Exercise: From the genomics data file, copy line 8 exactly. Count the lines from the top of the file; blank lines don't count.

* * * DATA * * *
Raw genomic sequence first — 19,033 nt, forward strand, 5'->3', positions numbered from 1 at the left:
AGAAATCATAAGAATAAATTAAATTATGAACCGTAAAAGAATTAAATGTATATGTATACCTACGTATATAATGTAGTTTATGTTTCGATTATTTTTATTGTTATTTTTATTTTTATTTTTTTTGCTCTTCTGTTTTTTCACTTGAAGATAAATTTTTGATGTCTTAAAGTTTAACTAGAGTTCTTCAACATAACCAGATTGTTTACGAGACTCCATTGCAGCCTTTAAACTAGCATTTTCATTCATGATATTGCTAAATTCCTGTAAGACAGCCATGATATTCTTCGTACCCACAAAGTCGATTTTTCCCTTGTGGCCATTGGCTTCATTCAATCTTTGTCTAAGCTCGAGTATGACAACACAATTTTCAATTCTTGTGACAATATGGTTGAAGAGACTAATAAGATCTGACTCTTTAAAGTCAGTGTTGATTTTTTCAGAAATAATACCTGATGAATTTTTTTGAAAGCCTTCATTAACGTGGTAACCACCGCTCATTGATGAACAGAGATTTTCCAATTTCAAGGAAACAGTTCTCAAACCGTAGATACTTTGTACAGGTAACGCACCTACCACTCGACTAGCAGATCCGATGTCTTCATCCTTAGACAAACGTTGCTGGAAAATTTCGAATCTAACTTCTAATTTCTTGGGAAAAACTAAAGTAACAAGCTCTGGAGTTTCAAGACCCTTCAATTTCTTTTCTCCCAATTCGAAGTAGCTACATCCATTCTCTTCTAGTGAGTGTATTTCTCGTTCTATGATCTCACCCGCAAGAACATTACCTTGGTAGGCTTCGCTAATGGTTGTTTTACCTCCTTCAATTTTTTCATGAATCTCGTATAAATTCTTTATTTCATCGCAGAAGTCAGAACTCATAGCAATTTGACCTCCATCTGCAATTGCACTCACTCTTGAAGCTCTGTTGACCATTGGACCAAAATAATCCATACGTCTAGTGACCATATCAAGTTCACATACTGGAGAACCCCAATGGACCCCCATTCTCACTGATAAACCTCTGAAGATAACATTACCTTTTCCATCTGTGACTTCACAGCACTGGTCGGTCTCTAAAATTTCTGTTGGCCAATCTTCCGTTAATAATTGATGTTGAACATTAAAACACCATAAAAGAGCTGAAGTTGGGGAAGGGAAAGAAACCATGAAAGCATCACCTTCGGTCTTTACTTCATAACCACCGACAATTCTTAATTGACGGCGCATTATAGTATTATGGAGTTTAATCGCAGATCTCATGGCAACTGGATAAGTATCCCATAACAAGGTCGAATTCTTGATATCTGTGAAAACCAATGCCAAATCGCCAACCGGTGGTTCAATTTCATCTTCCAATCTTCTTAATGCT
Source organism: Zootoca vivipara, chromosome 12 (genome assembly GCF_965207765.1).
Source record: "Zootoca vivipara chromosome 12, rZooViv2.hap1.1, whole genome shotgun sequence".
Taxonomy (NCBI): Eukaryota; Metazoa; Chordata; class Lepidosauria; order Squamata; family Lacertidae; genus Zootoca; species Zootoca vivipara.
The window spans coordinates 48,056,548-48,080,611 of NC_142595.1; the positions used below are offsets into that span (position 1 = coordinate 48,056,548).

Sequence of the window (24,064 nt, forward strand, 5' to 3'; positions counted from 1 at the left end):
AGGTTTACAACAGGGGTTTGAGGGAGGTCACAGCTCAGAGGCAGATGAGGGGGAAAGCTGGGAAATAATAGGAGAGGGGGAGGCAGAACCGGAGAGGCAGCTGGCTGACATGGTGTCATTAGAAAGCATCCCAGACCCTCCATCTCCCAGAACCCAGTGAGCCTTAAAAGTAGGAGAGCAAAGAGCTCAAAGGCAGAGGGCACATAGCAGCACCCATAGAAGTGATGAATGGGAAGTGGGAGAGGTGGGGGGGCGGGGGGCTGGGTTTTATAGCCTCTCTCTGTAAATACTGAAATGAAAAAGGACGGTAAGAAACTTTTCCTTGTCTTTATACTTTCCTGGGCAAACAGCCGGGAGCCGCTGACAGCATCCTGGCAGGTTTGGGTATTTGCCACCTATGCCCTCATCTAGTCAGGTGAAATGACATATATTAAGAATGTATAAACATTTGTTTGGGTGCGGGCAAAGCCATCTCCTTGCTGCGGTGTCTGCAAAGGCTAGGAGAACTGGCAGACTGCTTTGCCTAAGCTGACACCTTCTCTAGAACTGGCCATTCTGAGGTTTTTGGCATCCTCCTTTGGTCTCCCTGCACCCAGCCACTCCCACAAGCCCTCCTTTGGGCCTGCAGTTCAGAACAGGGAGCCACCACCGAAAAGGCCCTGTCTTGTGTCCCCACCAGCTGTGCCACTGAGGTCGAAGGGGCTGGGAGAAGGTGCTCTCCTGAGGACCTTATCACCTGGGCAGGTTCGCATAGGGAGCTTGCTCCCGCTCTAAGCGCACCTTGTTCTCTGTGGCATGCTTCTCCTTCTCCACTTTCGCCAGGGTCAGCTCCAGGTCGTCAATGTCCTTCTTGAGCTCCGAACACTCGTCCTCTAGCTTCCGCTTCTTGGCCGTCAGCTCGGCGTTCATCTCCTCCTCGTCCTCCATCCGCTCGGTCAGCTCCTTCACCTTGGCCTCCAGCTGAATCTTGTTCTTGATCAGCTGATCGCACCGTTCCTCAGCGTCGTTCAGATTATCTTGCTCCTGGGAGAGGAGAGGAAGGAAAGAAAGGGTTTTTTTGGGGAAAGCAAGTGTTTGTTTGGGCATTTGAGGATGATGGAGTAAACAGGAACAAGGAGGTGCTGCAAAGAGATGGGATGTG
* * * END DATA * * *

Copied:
AGGTTTACAACAGGGGTTTGAGGGAGGTCACAGCTCAGAGGCAGATGAGGGGGAAAGCTGGGAAATAATAGGAGAGGGGGAGGCAGAACCGGAGAGGCAGCTGGCTGACATGGTGTCATTAGAAAGCATCCCAGACCCTCCATCTCCCAGAACCCAGTGAGCCTTAAAAGTAGGAGAGCAAAGAGCTCAAAGGCAGAGGGCACATAGCAGCACCCATAGAAGTGATGAATGGGAAGTGGGAGAGGTGGGGGGGCGGGGGGCTGGGTTTTATAGCCTCTCTCTGTAAATACTGAAATGAAAAAGGACGGTAAGAAACTTTTCCTTGTCTTTATACTTTCCTGGGCAAACAGCCGGGAGCCGCTGACAGCATCCTGGCAGGTTTGGGTATTTGCCACCTATGCCCTCATCTAGTCAGGTGAAATGACATATATTAAGAATGTATAAACATTTGTTTGGGTGCGGGCAAAGCCATCTCCTTGCTGCGGTGTCTGCAAAGGCTAGGAGAACTGGCAGACTGCTTTGCCTAAGCTGACACCTTCTCTAGAACTGGCCATTCTGAGGTTTTTGGCATCCTCCTTTGGTCTCCCTGCACCCAGCCACTCCCACAAGCCCTCCTTTGGGCCTGCAGTTCAGAACAGGGAGCCACCACCGAAAAGGCCCTGTCTTGTGTCCCCACCAGCTGTGCCACTGAGGTCGAAGGGGCTGGGAGAAGGTGCTCTCCTGAGGACCTTATCACCTGGGCAGGTTCGCATAGGGAGCTTGCTCCCGCTCTAAGCGCACCTTGTTCTCTGTGGCATGCTTCTCCTTCTCCACTTTCGCCAGGGTCAGCTCCAGGTCGTCAATGTCCTTCTTGAGCTCCGAACACTCGTCCTCTAGCTTCCGCTTCTTGGCCGTCAGCTCGGCGTTCATCTCCTCCTCGTCCTCCATCCGCTCGGTCAGCTCCTTCACCTTGGCCTCCAGCTGAATCTTGTTCTTGATCAGCTGATCGCACCGTTCCTCAGCGTCGTTCAGATTATCTTGCTCCTGGGAGAGGAGAGGAAGGAAAGAAAGGGTTTTTTTGGGGAAAGCAAGTGTTTGTTTGGGCATTTGAGGATGATGGAGTAAACAGGAACAAGGAGGTGCTGCAAAGAGATGGGATGTG